11. Spray a sheet pan large enough to hold the braided loaf with PAM and lightly sprinkle with yellow cornmeal.  The cornmeal imitates the hearth-like flavor.  Place the braid atop it and lightly pinch the edges to seal the strands.  Cover with a cloth and place someplace warm (same as the proofing place) for the final rise.

12. Allow your loaf to almost double in size for about 15-20 minutes at most. When it has, lightly brush it with the “egg wash” mixture and then liberally sprinkle with a little bit of whole rosemary. Sprinkle a little kosher salt to add additional flavor.

13. While the loaf is rising, place a roasting pan that’s about 4-inches deep inside your oven and place the HOT bricks within it. Taking care to avoid the rush of steam, pour about 2-inches of boiling water in around them and shut the door and allow the oven to steam.  When the loaf is ready to go, insert it into the steamy oven and let it rise quickly with the steam. After about 10 minutes, pull the bricks out along with whatever water is left and lower heat 375°F and bake for an additional 30 minutes OR until you can pick the loaves up in one gloved hand and rap on its bottom; if the loaf sounds hollow, it’s done and ready to go and if not, put it back in the oven and let it continue baking until they sound hollow. The idea is to check it at about the 30 minute mark but you also need to know your oven’s temperature and the best way to do that is to buy an oven thermometer and place it inside. I cannot say how important this step is, if you don’t know how hot or how cool your oven is, you will never be able to bake a proper loaf much less a cake!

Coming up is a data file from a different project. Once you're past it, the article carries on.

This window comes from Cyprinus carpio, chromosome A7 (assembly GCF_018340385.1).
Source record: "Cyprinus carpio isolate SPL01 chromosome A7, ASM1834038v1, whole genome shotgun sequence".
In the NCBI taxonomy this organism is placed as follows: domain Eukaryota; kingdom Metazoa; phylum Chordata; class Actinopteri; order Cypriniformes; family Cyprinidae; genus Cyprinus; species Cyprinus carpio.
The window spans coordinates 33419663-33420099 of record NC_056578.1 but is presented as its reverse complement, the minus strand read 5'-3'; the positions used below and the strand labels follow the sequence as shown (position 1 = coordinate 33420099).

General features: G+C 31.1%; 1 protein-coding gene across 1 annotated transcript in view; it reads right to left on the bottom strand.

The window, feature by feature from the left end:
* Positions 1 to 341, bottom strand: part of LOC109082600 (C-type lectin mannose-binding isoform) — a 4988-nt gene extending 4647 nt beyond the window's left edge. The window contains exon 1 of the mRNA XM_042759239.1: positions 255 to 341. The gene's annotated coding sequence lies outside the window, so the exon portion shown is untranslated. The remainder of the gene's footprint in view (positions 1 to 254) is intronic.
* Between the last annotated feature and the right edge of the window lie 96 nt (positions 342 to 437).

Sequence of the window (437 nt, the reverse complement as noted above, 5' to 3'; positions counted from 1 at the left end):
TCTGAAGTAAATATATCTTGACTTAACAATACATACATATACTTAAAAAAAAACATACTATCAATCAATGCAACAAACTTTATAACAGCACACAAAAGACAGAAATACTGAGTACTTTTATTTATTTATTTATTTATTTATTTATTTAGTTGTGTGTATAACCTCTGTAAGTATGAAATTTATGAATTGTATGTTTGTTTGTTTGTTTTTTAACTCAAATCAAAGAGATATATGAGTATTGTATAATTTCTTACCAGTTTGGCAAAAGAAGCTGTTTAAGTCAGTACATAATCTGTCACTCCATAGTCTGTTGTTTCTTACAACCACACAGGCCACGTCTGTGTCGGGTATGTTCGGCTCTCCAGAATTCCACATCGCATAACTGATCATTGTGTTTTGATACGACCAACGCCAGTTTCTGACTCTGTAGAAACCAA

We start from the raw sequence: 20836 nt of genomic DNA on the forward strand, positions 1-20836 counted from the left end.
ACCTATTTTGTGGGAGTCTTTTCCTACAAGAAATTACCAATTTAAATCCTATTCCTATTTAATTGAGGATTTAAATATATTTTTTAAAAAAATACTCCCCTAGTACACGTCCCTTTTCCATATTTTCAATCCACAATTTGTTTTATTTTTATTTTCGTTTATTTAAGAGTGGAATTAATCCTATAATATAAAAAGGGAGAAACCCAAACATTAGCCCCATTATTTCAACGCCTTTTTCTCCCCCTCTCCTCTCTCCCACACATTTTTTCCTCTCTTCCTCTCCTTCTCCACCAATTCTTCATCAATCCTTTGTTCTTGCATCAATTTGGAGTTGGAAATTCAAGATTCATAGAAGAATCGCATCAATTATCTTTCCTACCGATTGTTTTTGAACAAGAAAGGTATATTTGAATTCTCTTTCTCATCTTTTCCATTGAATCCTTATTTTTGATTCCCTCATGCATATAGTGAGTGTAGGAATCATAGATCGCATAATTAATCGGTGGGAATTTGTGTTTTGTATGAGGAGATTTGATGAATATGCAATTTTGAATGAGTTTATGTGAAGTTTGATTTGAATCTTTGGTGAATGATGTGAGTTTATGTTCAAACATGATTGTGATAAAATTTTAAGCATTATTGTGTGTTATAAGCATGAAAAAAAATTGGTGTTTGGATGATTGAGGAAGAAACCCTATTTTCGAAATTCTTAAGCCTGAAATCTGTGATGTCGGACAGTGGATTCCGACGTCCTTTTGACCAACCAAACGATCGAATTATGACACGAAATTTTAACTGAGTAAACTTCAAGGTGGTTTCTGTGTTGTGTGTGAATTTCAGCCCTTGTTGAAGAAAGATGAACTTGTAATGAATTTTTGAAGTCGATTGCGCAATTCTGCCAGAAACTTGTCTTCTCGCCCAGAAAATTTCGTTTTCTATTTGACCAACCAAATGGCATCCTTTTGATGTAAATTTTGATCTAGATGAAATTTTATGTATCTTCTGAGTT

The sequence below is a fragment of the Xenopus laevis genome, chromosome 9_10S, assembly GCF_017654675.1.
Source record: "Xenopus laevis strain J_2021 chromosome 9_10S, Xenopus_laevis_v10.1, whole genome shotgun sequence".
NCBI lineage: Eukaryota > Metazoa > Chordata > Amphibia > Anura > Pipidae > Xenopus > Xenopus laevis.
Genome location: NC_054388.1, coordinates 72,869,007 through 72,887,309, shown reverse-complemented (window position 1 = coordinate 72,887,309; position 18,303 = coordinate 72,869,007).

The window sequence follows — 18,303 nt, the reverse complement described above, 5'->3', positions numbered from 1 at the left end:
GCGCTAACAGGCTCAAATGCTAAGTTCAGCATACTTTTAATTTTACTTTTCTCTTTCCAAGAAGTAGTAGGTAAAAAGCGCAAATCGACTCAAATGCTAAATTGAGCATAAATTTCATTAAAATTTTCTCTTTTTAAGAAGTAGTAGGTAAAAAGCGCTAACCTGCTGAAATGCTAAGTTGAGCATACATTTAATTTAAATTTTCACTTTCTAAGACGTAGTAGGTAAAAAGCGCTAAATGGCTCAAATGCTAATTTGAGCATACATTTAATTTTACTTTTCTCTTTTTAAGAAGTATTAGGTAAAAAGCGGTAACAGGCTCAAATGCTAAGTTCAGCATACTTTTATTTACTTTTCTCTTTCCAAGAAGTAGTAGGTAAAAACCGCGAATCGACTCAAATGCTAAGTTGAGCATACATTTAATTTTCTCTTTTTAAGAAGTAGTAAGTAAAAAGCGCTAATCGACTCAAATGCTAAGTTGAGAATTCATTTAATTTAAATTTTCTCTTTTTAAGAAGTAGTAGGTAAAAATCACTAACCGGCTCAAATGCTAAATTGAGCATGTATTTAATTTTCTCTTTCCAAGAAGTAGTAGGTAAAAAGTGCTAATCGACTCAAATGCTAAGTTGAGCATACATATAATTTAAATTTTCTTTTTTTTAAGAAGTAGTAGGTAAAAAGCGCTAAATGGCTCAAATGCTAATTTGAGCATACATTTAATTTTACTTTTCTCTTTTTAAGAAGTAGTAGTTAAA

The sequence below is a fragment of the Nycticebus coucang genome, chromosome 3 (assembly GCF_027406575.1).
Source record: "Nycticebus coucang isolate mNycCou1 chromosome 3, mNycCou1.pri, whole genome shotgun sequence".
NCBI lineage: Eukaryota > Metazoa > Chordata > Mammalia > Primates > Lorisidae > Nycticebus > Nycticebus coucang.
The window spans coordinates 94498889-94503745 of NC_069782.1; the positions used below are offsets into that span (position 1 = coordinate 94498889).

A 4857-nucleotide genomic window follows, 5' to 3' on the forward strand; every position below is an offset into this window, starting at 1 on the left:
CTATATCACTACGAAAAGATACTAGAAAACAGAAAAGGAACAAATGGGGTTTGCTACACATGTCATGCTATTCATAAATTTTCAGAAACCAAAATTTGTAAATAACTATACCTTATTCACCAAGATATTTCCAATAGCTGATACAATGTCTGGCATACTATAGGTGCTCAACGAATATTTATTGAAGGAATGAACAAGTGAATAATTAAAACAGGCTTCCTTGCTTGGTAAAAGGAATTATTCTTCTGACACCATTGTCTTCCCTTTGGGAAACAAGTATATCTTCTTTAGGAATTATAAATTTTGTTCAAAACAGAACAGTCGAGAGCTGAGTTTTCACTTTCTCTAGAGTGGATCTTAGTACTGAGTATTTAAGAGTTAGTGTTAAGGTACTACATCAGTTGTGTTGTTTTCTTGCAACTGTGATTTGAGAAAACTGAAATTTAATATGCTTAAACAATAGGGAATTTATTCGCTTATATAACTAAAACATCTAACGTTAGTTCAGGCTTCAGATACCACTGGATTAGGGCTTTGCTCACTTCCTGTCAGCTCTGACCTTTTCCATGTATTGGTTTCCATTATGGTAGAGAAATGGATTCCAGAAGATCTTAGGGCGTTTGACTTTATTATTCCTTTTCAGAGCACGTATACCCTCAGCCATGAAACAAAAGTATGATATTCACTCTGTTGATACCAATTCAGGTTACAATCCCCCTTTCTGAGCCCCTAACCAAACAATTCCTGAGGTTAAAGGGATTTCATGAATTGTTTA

14.  So, when the loaf sound a dull hollow, pull it out and place it atop a wire rack to cool on all sides. Drizzle with melted butter 3-4 times in order to achieve a gorgeous gloss and as you do so, the crust will soften naturally. This will make for truly fabulous loaf so good luck, my friends. Practice makes perfect and this loaf is one of the ones that is fairly easy to make and generally can suffer a lot of punishment so don’t be afraid, jump into it and go for it!